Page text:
What happens in Vegas stays in Vegas. Unfortunately, black rhinos aren’t native to Vegas. Here’s another rhino horn sting that led to an arrest:


California Man Pleads Guilty to the Sale of Horns from a Black Rhinoceros 

Aug. 21, 2015

Lumsden W. Quan, 47, an art dealer from San Francisco, California, pleaded guilty today to conspiracy to violate the Lacey and Endangered Species Act and to a violation of the Lacey Act for knowingly selling black rhinoceros horns to an undercover agent from the U.S. Fish and Wildlife Service (USFWS). His co-defendant, Edward N. Levine, charged in the indictment remains scheduled for trial on Oct. 19, 2015, in Las Vegas, Nevada.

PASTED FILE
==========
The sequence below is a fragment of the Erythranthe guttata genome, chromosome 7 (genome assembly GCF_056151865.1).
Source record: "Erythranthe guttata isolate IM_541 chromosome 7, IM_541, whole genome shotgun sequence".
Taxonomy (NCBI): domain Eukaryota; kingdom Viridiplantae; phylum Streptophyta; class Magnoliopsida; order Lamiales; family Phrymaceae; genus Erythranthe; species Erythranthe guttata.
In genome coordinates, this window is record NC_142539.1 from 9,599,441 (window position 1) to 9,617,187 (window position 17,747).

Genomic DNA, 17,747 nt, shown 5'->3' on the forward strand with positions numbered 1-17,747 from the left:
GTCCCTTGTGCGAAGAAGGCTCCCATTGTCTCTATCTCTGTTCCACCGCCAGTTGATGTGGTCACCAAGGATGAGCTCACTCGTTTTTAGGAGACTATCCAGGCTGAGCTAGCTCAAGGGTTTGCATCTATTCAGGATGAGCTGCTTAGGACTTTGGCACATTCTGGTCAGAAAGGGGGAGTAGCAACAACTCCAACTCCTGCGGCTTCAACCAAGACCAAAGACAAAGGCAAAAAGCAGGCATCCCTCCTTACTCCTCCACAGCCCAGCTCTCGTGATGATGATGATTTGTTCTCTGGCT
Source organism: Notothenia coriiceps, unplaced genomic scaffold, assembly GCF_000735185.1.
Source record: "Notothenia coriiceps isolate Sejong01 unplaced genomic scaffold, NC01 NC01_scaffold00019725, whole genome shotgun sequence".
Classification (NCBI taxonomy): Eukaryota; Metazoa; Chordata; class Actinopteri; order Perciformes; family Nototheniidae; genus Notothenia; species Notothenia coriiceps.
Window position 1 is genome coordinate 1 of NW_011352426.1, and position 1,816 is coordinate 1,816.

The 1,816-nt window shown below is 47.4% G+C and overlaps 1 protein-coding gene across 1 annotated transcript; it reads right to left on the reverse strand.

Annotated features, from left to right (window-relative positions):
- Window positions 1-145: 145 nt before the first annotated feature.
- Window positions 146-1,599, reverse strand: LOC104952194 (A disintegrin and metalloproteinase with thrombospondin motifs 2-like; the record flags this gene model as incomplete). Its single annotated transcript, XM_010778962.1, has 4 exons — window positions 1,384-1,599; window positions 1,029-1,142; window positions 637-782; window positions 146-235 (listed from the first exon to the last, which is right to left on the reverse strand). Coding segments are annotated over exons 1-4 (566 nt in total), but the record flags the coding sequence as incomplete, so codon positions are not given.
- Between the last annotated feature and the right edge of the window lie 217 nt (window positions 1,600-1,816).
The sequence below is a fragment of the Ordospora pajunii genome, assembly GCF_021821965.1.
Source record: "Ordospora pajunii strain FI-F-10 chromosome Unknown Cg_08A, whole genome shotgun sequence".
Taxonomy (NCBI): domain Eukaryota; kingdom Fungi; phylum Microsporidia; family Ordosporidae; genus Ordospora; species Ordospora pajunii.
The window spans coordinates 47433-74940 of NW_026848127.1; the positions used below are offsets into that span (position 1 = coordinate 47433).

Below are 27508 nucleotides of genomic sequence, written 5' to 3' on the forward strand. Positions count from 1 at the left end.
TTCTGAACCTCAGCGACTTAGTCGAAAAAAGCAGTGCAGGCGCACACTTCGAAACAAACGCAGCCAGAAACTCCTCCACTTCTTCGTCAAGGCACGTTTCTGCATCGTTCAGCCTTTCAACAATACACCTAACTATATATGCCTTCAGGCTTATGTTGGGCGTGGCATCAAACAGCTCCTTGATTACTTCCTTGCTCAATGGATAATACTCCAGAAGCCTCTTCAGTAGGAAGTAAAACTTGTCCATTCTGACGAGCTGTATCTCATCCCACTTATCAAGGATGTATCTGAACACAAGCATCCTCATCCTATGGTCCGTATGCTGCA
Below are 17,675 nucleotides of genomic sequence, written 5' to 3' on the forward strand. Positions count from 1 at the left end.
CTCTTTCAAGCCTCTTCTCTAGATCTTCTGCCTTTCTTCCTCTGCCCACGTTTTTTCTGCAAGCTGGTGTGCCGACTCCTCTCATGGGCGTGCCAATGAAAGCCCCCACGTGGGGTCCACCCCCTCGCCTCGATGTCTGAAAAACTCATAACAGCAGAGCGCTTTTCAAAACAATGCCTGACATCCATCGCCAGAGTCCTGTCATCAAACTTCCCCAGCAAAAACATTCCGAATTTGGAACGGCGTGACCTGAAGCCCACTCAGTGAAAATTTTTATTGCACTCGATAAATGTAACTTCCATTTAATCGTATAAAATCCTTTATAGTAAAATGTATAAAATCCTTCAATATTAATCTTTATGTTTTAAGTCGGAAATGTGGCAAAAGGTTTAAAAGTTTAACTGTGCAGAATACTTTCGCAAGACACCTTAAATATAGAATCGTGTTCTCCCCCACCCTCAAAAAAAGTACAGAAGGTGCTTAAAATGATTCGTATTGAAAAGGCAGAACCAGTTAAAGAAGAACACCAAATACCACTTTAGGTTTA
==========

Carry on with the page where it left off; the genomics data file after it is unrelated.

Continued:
Quan pleaded guilty in U.S. District Court in Las Vegas, Nevada, to all charges in the indictment. He was identified as part of “Operation Crash,” a nationwide effort led by the USFWS and the Justice Department to investigate and prosecute those involved in the black market trade of rhinoceros horns and other protected species.

Quan admitted in federal court to conspiring with Levine to sell two black rhinoceros horns to an undercover agent posing as a Colorado wildlife collector. Quan stated that he and Levine arranged to have the horns transported to Las Vegas, where on March 19, 2014, Quan sold them to the agent for $55,000. Quan faces a maximum sentence of five-years imprisonment.